Making Sense Of Hard Water, Water Softeners, And Water Conditioners

Sometimes it may sound like soft water can cure kidney stones, skin diseases, and even cancer. But before you jump on a system to soften your water, it makes sense to know if any of that is true. In this article, we'll talk about what hard water is, why you might want to get rid of it, and some options to choose from. That way you can make an informed decision about whether a water-softening system is a good fit for you.

WHAT IS HARD WATER?

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According to water.usgs.gov, “water hardness is the amount of dissolved calcium and magnesium in the water.” Those minerals get left behind when water flows past fixtures or evaporates. You can tell if your home has hard water if you get spots on your dishes or sink fixtures. It can also dry out your hands and change the taste of your tap water. If you have skin issues, hard water can aggravate them every time you shower.

Those minerals will stick to your skin, in your pipes and water fixtures, and on dishes and windows. When that happens, the calcium and magnesium can act like sandpaper. They can wear out your fixtures much faster as the parts rub against each other. Soft water avoids those problems because it doesn't have those minerals. It can leave you with smoother skin, more effective soap, and fixtures that last much longer.

WHAT CAN I DO ABOUT IT?

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Water Softeners: Water softeners remove calcium and magnesium from the water through ion exchange. You fill the water softener’s mineral tank with small beads that hold a negative charge. That negative charge attracts the positively-charged calcium and magnesium ions. Then the system flushes salt through the beads. The salt collects the minerals as it flows down the drain. Once the minerals are gone, water spots should go away and your soaps should work better. On top of that, people with skin issues might have an easier time showering with a water softener.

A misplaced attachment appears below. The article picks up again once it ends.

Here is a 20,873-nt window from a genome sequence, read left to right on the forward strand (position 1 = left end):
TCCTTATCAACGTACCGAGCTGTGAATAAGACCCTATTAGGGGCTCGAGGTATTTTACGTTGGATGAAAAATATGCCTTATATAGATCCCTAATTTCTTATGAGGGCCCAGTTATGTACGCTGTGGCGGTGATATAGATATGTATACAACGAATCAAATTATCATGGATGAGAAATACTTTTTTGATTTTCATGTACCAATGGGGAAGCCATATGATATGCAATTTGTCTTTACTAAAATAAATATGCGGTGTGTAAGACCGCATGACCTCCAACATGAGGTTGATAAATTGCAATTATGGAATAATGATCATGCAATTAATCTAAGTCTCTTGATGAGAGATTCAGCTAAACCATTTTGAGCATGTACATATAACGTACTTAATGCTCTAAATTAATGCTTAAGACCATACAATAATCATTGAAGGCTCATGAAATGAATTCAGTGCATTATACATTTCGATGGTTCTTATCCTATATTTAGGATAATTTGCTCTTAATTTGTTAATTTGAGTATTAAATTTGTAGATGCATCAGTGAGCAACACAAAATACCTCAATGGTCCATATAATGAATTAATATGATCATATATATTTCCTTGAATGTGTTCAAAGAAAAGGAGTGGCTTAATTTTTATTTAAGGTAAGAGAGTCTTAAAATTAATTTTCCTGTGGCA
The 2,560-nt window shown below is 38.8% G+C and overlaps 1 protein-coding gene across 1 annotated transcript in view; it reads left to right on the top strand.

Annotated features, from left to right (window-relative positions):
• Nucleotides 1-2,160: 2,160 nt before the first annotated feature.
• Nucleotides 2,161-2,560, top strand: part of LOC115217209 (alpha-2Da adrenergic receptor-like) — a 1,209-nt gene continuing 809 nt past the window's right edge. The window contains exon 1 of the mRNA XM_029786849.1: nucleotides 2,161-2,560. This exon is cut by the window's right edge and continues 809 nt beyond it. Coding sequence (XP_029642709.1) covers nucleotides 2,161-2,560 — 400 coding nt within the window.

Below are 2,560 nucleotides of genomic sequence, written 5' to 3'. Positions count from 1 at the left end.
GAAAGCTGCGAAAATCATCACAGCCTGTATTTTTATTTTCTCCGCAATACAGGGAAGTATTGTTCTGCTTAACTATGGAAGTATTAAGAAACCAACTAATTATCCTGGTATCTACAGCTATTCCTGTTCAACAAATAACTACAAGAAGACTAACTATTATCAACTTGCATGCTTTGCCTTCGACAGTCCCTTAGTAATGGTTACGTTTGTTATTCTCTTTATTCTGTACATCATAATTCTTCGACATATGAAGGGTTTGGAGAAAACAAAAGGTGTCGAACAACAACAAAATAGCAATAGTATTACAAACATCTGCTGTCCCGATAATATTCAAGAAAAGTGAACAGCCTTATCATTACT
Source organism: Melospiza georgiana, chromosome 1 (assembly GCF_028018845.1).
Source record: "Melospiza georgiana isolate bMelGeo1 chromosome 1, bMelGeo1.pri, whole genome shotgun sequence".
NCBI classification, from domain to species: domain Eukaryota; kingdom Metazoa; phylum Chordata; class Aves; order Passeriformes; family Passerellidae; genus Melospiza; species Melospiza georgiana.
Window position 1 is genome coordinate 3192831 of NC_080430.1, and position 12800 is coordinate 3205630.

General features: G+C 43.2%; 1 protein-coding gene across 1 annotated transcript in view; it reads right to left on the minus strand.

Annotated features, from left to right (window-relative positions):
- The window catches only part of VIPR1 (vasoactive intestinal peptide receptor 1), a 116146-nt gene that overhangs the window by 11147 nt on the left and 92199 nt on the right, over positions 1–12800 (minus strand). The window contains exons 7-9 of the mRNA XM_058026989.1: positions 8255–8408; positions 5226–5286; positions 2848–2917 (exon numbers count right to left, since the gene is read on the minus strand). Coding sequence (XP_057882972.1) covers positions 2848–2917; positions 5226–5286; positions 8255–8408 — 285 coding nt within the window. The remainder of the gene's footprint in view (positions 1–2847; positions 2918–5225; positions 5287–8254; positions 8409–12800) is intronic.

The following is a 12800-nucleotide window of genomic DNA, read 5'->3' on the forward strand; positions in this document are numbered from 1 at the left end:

Water Conditioners: Water conditioners don't remove the minerals from your water. Instead, they often adjust the PH of the water and coat the minerals. That coating prevents the minerals from sticking to pipes or dishes. Another type of water conditioner is a Poly-Phosphate filter. These methods can help reduce water spots and protect water fixtures. But they often don't do as good of a job as a water softener since the minerals are still in the water. On the upside, they don’t leave your skin feeling slippery, as soft water might.


While it would be amazing to have water treatment that could cure cancer, that option isn't out yet. The options we do have can help keep your dishes clean and your skin healthy. It’s up to you to decide the best option for your needs. If you have any questions about water treatment for your home, Any Hour Services would be happy to help. You can give us a call or schedule an appointment online.




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Author: Nathanael Stuver
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Nov 14th 2022

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